Whistleblowers are America’s first line of defense in combatting Arizona Medicaid fraud. Health care professionals and others with knowledge of Arizona Medicaid fraud could be eligible for a substantial cash reward. If you suspect Arizona Medicaid fraud, you are encouraged to connect with the Medicaid Fraud Hotline now for an immediate, confidential and no-obligation case evaluation.
What Protections Does the Law Provide For Arizona Medicaid Fraud Whistleblowers?
Under the federal False Claims Act (FCA), 31 U.S.C. §§ 3729 - 3733, no employer, contractor or agent may discharge, demote, suspend, threaten, harass or in any other manner discriminate against an employee, contractor or agent because of lawful acts done by the employee, contractor, agent or a person associated with the employee, contractor or agent in furtherance of an FCA action or other efforts to stop a violation of the FCA.
Whistleblowers Are Entitled To Remedies When Subjected to Employer Retaliation
Under the federal FCA, whistleblowers who experience workplace retaliation are entitled to remedies including:
- Reinstatement with the same seniority status the employee, contractor or agent would have had but for the discrimination
- Twice the amount of back pay
- Interest on the back pay
- Compensation for any special damages sustained as a result of the discrimination
- Litigation costs and reasonable attorneys' fees
Arizona Medicaid expenditures in 2014 totaled over $9.2 billion. Up to 10% of all Medicaid claims submitted by Arizona Medicaid health care providers, more than $920 million, are excessive or fraudulent. This is precisely why the federal government is willing to whistleblower cash awards in the hundreds of thousands to millions of dollars to those who expose misconduct. Contact the Medicaid Fraud Hotline Now to learn whether you have a case and are eligible for a cash award.
What Cash Award Amounts Are Offered for Reporting Arizona Medicaid Fraud?
Under the federal False Claims Act (FCA), 31 U.S.C. §§ 3729 - 3733, a whistleblower who files the initial complaint is entitled to the following amounts if the government prevails in the action:
- If the government choses to intervene, the whistleblower is entitled to between 15% and 25% of the proceeds of the action or settlement, plus reasonable attorneys’ fees and an amount to cover the expenses and costs of bringing the action.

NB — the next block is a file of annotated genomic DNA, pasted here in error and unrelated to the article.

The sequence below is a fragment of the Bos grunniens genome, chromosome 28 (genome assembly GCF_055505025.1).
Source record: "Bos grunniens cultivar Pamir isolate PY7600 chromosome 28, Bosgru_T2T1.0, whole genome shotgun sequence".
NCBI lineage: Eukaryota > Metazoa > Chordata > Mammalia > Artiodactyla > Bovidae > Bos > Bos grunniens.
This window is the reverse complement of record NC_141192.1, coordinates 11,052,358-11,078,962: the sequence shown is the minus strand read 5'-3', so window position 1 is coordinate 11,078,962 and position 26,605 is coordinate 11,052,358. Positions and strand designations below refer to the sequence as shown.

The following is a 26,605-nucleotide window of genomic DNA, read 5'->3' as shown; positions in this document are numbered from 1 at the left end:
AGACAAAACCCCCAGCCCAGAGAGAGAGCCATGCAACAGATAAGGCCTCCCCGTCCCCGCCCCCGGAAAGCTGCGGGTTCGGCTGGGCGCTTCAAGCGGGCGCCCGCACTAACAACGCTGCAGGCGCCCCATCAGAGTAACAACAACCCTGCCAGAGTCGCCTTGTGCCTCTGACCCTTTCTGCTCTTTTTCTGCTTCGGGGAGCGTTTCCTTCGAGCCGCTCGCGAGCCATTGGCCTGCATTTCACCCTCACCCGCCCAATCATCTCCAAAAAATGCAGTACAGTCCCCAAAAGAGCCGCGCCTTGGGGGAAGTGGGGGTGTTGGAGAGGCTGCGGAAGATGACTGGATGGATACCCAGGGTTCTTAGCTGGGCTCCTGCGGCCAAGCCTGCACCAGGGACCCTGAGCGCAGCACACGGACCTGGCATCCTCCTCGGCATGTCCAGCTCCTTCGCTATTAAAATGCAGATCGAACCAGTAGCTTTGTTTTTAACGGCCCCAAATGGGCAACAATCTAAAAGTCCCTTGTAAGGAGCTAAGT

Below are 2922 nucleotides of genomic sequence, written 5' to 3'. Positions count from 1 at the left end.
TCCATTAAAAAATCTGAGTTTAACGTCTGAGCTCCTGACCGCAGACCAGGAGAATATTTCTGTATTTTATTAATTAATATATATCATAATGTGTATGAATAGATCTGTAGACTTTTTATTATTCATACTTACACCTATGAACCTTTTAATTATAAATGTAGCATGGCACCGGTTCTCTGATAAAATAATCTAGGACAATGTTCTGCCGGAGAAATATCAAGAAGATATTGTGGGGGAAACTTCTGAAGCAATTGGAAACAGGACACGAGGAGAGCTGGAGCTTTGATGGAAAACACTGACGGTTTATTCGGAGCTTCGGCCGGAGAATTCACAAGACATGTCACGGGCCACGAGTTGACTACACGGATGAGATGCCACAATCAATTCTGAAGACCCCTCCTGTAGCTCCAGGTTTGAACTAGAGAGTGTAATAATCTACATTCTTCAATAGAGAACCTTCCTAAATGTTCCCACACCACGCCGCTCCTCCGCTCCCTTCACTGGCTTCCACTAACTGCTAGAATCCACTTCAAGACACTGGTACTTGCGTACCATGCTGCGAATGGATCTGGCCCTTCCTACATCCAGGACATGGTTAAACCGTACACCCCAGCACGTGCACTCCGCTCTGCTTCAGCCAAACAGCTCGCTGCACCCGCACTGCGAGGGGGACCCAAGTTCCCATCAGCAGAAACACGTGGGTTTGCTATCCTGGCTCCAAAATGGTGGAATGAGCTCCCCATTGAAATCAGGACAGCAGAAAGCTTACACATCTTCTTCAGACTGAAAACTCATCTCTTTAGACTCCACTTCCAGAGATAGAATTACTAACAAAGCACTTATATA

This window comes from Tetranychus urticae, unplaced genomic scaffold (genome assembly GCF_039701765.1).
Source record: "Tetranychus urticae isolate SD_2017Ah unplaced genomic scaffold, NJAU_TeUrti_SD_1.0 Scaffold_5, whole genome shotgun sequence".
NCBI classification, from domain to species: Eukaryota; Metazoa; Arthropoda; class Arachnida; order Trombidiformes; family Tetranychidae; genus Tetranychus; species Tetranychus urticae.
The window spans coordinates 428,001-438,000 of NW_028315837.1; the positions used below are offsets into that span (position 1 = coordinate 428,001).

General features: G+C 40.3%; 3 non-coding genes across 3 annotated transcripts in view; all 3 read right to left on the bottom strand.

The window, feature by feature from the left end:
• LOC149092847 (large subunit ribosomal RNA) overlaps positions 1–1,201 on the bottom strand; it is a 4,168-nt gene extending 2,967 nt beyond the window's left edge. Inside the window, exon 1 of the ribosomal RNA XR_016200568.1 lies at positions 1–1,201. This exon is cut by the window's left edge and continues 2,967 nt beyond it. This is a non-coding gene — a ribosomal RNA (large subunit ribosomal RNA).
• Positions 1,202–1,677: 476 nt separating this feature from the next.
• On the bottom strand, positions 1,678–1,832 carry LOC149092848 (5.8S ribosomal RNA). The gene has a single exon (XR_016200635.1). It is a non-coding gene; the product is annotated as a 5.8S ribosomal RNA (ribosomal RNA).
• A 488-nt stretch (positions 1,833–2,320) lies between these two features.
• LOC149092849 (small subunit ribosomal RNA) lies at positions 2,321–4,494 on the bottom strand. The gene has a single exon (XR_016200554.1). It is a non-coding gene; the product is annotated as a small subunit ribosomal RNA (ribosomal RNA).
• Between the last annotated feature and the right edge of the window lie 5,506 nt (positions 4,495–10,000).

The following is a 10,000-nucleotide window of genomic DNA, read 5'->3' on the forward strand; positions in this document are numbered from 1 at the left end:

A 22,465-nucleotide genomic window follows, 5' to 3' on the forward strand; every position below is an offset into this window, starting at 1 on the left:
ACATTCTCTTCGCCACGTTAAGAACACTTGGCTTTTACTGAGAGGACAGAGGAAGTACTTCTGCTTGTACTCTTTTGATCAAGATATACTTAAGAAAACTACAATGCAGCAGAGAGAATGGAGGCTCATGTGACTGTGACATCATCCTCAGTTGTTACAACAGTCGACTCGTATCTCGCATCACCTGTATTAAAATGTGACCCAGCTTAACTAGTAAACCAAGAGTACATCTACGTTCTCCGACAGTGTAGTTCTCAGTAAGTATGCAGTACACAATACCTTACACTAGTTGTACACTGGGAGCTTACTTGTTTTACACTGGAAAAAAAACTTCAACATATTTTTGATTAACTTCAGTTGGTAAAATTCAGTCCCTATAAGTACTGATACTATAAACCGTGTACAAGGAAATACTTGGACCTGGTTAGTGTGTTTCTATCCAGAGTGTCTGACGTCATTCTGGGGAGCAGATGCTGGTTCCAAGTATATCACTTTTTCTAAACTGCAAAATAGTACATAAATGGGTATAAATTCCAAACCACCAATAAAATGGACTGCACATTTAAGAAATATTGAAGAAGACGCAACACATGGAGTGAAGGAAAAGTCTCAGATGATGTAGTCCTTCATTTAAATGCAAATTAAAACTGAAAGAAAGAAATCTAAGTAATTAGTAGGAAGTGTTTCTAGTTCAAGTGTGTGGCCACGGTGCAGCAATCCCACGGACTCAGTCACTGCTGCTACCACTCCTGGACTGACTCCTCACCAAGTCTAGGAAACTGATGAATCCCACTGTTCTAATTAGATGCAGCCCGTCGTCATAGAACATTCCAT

- If the government opts not to intervene, the whistleblower is entitled to between 25% and 30% of the proceeds of the action or settlement, plus reasonable attorneys’ fees and an amount to cover the expenses and costs of bringing the action.
Final award amounts are determined based upon the significance of the whistleblower’s information and the extent to which the whistleblower aids in the investigation and advancing the case to litigation.
If you have knowledge of Arizona Medicaid fraud, contact the Medicaid Fraud Hotline or fill out the online report form. Discover if you are eligible for a cash award and learn more about your rights as a whistleblower.
What is the Statute of Limitations on Reporting Arizona Medicaid Fraud?
Under the federal False Claims Act (FCA), 31 U.S.C. §§ 3729 - 3733, a whistleblower lawsuit must be brought:
- Within 6 years after the date on which the violation is committed, or
- Within 3 years after the date when facts material to the right of action are known or reasonably should have been known, and
- No longer than 10 years after the date on which the violation is committed.
A civil action under the anti-retaliation provisions of the federal FCA must be brought within 3 years of the date the retaliation occurred.
The federal government pays large cash awards to whistleblowers whose Arizona Medicaid fraud report leads to government recovery. If you feel you have knowledge of Arizona Medicaid fraud, don’t hesitate to contact the Medicaid Fraud Hotline.
2 Easy Steps to Help you Decide
Whether You Should Report Medicaid Fraud
If you have knowledge of Arizona Medicaid fraud, contact the Medicaid Fraud Hotline or fill out the online report form. Act fast. First to file provisions mean only the first to report an incident is eligible for a cash award. Statutes of limitations may apply.
Huge Cash Rewards Paid for Reporting Arizona Medicaid Fraud